Pope Visit Among Factors for 10 Percent Increase in Pa. Government Overtime

The state police department spent a lot of money when Pope Francis came to town, according to a report by the Sunday Times of Scranton.

The pope and his "little car" in Philadelphia. Photo | Jeff Fusco

Photo | Jeff Fusco

Pennsylvania’s state workers were paid a two-decade record high in overtime last year, and Pope Francis’ visit to Philadelphia is a major factor, according to an analysis of payroll records by the Sunday Times of Scranton.

The $250 million paid in overtime reflects an increase of 10 percent from 2014. Overtime payments have increased steadily throughout the past five years, as unfilled vacancies and hiring freezes become more common and existing employees work longer to make up for it, the newspaper found.

Overtime related to Pope Francis‘s visit last September cost more than $700,000, according to the report. Because state police provided some 800 troopers and other personnel to help out the city and the Secret Service, this money came from the state police budget.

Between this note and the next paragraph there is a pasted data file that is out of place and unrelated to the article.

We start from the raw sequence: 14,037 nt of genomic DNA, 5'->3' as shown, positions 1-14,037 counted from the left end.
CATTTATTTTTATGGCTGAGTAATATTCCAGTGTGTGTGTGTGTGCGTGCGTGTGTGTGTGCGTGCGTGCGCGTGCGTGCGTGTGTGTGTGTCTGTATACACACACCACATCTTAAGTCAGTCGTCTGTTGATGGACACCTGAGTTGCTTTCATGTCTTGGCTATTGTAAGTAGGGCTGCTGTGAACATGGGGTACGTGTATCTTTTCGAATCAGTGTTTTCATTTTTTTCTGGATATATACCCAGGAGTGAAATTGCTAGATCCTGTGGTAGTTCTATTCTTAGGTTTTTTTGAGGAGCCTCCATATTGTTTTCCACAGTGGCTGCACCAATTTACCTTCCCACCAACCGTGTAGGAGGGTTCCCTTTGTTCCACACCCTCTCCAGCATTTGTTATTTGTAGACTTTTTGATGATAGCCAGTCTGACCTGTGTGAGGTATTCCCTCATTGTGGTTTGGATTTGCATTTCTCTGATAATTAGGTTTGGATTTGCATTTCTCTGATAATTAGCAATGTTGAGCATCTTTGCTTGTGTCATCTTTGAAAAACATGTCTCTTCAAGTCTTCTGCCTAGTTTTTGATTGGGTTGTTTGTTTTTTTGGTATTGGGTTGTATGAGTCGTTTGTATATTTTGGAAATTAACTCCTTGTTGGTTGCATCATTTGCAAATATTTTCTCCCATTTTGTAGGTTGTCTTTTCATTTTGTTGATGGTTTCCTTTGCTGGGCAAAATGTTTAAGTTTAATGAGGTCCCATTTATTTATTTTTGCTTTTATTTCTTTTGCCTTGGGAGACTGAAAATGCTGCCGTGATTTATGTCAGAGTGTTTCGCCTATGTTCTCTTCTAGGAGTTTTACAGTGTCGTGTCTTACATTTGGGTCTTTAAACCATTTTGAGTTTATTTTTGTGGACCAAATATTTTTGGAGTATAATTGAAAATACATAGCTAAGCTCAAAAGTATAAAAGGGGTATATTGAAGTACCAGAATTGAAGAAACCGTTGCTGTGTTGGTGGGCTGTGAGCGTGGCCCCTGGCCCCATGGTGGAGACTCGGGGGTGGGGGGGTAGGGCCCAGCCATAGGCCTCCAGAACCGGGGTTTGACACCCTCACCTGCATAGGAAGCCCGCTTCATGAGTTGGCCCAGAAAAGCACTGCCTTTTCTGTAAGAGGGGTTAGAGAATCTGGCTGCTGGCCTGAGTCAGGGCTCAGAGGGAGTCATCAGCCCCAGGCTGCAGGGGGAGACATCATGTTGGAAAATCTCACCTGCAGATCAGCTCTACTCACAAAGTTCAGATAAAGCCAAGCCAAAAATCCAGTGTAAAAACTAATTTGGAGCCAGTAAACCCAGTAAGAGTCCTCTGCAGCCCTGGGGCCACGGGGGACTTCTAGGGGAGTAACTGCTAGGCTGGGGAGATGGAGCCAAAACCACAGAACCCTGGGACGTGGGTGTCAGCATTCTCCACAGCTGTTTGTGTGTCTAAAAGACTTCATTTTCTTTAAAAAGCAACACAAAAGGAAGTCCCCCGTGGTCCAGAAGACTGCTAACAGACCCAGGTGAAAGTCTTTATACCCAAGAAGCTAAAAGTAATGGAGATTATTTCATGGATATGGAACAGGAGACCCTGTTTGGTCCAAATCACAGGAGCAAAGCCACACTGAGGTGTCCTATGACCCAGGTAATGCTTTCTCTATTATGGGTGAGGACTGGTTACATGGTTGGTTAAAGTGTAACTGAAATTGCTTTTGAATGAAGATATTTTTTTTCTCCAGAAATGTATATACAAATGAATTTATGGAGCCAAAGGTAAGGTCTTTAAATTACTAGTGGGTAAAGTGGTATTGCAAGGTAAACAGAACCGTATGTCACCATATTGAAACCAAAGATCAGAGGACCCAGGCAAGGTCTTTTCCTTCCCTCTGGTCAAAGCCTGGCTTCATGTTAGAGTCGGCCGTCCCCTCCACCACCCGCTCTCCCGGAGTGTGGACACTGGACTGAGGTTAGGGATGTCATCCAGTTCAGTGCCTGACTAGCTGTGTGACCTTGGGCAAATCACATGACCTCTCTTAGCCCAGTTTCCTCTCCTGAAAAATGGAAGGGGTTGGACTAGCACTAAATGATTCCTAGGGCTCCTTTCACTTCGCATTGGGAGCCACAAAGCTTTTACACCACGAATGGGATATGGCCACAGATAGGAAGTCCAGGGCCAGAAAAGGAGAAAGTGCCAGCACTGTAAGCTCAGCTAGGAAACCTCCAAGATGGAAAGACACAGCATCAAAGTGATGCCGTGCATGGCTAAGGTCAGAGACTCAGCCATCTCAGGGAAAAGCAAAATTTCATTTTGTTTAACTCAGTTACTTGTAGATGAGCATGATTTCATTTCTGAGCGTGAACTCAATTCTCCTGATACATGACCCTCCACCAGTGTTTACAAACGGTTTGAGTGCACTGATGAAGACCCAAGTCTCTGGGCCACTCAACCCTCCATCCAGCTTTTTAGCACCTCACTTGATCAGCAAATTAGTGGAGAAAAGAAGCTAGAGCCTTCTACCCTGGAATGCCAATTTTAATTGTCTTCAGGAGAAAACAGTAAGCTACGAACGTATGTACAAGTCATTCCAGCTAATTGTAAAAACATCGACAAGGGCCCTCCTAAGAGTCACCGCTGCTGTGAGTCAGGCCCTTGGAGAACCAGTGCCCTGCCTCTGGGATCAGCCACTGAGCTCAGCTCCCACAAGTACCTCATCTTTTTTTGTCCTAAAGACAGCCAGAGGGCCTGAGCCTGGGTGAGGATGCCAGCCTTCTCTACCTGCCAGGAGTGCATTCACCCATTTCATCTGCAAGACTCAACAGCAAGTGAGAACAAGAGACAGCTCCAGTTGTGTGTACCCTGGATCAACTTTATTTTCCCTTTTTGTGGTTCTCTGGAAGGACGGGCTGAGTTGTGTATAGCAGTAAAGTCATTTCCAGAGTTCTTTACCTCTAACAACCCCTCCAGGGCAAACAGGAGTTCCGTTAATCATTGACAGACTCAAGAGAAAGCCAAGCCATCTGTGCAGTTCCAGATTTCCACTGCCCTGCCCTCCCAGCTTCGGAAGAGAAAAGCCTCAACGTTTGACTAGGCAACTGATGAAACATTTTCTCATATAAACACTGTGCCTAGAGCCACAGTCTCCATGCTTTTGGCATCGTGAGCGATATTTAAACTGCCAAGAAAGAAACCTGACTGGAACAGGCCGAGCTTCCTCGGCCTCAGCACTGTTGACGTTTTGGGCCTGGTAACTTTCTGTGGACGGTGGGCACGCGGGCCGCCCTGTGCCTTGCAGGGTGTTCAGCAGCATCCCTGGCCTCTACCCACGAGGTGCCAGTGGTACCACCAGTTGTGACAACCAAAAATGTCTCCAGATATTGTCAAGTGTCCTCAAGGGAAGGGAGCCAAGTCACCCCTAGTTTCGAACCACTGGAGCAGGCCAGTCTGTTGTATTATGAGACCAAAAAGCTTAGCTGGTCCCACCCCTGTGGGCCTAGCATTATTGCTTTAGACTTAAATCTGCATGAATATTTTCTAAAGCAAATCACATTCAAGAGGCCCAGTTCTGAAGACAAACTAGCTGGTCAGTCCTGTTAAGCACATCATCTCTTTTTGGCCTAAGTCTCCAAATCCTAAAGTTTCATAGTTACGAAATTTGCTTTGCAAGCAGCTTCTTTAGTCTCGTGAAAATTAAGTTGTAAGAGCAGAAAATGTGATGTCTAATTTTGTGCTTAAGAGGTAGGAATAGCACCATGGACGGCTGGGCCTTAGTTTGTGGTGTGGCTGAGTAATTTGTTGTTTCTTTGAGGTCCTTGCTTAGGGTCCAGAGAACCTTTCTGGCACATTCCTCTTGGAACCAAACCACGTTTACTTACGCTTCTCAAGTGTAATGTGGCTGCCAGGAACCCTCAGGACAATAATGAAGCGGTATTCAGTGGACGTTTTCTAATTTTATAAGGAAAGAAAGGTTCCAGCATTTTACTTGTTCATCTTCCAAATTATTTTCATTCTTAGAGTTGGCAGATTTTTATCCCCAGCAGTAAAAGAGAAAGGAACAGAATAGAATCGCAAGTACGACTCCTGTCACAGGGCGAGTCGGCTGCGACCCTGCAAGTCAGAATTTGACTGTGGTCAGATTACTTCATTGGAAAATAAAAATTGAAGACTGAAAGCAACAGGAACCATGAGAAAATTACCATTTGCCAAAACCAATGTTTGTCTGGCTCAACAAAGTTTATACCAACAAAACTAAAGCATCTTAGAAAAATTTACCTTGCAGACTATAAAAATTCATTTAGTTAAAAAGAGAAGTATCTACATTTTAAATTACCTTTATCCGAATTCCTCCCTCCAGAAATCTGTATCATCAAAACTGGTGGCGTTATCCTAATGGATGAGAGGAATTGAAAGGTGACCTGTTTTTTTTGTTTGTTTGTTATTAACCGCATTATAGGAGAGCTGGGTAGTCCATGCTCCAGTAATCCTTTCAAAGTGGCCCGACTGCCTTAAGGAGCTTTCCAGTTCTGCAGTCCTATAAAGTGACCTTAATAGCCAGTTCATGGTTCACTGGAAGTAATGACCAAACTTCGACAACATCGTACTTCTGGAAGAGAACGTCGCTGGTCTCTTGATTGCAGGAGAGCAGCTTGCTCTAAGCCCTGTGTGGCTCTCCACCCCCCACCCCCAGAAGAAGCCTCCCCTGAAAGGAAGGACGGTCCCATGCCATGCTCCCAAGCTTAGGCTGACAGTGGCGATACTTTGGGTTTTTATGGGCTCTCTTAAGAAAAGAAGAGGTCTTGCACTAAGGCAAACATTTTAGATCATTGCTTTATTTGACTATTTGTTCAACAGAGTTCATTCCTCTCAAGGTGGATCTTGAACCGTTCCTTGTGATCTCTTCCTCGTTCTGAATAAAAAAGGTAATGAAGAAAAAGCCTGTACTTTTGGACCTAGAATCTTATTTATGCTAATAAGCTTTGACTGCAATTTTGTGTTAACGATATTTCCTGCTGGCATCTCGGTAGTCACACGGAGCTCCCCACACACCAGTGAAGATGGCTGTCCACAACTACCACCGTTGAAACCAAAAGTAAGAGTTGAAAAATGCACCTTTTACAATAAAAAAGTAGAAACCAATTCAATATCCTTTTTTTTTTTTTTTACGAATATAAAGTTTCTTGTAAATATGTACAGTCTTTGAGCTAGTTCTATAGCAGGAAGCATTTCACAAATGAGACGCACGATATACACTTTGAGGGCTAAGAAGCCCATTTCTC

While the department’s overtime spending is down by $4 million from 2014, the newspaper reports, some of the heavy overtime costs of 2014 can be attributed to the 48-day manhunt for alleged killer Eric Frein, which cost the department $7 million in overtime that year.

The newspaper found that the state police department has the fourth highest demand in overtime. Workers in the Department of Corrections required the most overtime, followed by the Department of Transportation and Human Services.

Around-the-clock patient care at state hospitals and supervision of state prison inmates also attributed to the spike in overtime. Prison overtime has doubled since 2010, according to the newspaper, from $49 million to $100 million.

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